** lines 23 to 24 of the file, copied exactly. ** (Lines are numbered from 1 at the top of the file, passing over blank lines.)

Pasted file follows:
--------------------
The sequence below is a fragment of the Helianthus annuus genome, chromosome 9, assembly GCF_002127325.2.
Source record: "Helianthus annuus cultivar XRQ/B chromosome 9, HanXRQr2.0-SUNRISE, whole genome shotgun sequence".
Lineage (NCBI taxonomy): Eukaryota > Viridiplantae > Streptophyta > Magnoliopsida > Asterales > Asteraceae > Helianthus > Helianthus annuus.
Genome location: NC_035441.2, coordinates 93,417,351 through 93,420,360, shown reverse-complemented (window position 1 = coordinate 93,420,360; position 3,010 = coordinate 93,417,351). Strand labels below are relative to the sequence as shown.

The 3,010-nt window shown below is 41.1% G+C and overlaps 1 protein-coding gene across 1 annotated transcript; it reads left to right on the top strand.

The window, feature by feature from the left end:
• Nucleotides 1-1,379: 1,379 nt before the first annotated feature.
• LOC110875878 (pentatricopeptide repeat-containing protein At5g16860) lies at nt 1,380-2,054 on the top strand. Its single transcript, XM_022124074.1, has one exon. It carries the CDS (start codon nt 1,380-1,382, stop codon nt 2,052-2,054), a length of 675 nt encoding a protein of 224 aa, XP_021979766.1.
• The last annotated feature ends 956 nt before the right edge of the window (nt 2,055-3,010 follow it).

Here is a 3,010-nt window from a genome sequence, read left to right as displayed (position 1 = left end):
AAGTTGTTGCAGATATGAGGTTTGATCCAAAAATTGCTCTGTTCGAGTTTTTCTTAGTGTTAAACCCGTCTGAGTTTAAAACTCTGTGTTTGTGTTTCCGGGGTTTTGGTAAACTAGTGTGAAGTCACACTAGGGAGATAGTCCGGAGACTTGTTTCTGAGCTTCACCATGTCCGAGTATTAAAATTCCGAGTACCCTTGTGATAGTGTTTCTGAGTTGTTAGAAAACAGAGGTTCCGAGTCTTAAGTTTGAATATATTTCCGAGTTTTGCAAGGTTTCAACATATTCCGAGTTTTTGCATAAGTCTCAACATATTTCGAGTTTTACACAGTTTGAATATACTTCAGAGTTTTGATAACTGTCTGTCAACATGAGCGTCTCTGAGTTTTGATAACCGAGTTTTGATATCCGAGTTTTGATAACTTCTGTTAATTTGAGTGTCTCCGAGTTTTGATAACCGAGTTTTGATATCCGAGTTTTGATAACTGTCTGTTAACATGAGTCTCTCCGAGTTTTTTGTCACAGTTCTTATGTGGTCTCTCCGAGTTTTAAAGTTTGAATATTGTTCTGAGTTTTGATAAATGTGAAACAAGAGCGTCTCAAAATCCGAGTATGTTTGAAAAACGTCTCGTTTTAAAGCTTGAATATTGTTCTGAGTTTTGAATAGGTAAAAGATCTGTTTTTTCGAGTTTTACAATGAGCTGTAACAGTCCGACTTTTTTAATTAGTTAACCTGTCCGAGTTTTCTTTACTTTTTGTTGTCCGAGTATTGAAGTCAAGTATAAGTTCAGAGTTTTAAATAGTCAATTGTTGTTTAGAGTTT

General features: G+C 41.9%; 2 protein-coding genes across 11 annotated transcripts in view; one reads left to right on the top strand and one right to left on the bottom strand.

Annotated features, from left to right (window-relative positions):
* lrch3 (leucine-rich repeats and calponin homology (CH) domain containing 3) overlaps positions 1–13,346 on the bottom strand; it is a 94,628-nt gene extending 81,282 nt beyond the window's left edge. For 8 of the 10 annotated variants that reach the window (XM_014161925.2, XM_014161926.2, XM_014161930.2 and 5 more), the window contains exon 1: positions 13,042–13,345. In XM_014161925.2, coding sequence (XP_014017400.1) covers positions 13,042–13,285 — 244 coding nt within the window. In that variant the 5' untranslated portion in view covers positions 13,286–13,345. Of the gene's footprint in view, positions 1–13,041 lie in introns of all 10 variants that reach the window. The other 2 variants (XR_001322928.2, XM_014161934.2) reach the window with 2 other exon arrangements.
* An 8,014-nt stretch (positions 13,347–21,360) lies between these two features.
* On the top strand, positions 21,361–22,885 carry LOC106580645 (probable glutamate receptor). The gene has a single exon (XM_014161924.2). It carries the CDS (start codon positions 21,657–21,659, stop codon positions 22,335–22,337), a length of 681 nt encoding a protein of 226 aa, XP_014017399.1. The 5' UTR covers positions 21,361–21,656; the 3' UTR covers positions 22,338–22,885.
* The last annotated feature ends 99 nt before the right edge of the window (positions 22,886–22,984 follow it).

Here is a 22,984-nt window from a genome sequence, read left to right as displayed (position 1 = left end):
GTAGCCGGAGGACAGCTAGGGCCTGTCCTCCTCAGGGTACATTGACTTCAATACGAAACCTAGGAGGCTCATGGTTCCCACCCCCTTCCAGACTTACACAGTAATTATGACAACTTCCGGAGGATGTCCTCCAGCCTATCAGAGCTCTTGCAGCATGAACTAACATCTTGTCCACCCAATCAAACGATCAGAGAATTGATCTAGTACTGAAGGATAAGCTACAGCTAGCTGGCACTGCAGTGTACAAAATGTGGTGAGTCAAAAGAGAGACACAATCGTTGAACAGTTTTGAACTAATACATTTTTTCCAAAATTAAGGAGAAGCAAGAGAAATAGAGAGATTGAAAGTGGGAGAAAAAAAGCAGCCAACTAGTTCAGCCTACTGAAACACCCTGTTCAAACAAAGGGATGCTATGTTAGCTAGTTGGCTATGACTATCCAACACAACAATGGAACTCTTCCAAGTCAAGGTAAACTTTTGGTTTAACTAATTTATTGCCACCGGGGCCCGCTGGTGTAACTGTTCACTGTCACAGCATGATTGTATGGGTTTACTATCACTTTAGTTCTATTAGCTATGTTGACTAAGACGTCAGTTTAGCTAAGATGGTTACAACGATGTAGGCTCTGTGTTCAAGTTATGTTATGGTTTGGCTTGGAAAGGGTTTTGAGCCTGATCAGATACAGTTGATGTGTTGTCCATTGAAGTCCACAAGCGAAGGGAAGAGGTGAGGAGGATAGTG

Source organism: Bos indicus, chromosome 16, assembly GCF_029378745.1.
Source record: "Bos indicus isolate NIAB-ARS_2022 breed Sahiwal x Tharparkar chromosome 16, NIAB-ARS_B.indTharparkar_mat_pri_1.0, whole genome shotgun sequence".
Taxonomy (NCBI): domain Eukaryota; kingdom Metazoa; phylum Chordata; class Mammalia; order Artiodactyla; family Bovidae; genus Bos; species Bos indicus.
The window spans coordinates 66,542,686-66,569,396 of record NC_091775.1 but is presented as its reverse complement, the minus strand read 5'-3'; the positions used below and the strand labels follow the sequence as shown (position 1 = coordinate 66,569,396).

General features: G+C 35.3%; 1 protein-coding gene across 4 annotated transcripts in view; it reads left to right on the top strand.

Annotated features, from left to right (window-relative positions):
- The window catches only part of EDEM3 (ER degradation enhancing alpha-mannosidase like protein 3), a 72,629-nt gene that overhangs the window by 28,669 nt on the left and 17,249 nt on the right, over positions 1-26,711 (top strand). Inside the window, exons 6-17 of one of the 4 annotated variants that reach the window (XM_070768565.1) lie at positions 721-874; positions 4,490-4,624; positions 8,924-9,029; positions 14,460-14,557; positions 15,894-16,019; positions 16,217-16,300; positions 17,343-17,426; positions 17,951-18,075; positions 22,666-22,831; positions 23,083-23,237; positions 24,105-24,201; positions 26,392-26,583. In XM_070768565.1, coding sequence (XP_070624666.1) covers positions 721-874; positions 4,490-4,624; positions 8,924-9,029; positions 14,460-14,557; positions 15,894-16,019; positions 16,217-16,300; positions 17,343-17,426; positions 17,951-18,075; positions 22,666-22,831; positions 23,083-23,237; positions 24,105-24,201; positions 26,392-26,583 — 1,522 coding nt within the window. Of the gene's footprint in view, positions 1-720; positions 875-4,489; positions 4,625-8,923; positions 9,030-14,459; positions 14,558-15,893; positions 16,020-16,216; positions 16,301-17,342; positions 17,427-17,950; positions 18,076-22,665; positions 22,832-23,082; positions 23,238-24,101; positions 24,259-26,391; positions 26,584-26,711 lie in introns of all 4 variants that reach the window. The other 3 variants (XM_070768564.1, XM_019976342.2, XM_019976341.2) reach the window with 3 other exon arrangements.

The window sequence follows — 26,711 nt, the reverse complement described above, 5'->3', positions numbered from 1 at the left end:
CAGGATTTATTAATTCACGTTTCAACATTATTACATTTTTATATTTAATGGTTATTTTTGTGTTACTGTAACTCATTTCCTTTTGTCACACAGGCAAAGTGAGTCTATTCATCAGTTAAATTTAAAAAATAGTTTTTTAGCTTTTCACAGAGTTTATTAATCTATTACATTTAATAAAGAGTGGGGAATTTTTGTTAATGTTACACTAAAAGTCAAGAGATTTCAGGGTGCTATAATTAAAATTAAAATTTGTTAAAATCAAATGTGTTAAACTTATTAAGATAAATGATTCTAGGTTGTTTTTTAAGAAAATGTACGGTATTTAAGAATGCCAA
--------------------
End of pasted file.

The window spans coordinates 66,542,686-66,569,396 of record NC_091775.1 but is presented as its reverse complement, the minus strand read 5'-3'; the positions used below and the strand labels follow the sequence as shown (position 1 = coordinate 66,569,396).

General features: G+C 35.3%; 1 protein-coding gene across 4 annotated transcripts in view; it reads left to right on the top strand.